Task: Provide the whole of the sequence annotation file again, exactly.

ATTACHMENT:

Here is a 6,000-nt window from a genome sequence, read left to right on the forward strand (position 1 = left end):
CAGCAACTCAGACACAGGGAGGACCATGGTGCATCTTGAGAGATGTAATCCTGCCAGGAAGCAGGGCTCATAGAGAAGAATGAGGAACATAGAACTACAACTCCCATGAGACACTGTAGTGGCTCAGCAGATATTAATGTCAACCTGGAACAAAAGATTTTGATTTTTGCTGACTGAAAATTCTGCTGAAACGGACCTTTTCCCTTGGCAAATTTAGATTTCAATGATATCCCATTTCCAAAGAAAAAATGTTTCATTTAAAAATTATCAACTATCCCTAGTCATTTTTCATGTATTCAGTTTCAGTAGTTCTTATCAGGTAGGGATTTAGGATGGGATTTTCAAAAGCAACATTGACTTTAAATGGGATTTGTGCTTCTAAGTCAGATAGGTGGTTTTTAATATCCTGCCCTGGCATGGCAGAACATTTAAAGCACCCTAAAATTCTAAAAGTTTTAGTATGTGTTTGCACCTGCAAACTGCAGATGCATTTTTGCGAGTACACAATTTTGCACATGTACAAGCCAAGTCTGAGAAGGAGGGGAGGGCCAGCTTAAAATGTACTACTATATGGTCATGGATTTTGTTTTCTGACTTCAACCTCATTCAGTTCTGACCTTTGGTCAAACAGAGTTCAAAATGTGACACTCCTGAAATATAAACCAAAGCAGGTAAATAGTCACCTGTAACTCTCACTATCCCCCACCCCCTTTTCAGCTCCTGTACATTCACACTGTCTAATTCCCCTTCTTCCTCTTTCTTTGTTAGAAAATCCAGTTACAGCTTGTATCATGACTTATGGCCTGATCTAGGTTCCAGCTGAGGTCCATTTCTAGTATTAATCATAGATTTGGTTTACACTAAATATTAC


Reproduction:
Here is a 6,000-nt window from a genome sequence, read left to right on the forward strand (position 1 = left end):
CAGCAACTCAGACACAGGGAGGACCATGGTGCATCTTGAGAGATGTAATCCTGCCAGGAAGCAGGGCTCATAGAGAAGAATGAGGAACATAGAACTACAACTCCCATGAGACACTGTAGTGGCTCAGCAGATATTAATGTCAACCTGGAACAAAAGATTTTGATTTTTGCTGACTGAAAATTCTGCTGAAACGGACCTTTTCCCTTGGCAAATTTAGATTTCAATGATATCCCATTTCCAAAGAAAAAATGTTTCATTTAAAAATTATCAACTATCCCTAGTCATTTTTCATGTATTCAGTTTCAGTAGTTCTTATCAGGTAGGGATTTAGGATGGGATTTTCAAAAGCAACATTGACTTTAAATGGGATTTGTGCTTCTAAGTCAGATAGGTGGTTTTTAATATCCTGCCCTGGCATGGCAGAACATTTAAAGCACCCTAAAATTCTAAAAGTTTTAGTATGTGTTTGCACCTGCAAACTGCAGATGCATTTTTGCGAGTACACAATTTTGCACATGTACAAGCCAAGTCTGAGAAGGAGGGGAGGGCCAGCTTAAAATGTACTACTATATGGTCATGGATTTTGTTTTCTGACTTCAACCTCATTCAGTTCTGACCTTTGGTCAAACAGAGTTCAAAATGTGACACTCCTGAAATATAAACCAAAGCAGGTAAATAGTCACCTGTAACTCTCACTATCCCCCACCCCCTTTTCAGCTCCTGTACATTCACACTGTCTAATTCCCCTTCTTCCTCTTTCTTTGTTAGAAAATCCAGTTACAGCTTGTATCATGACTTATGGCCTGATCTAGGTTCCAGCTGAGGTCCATTTCTAGTATTAATCATAGATTTGGTTTACACTAAATATTAC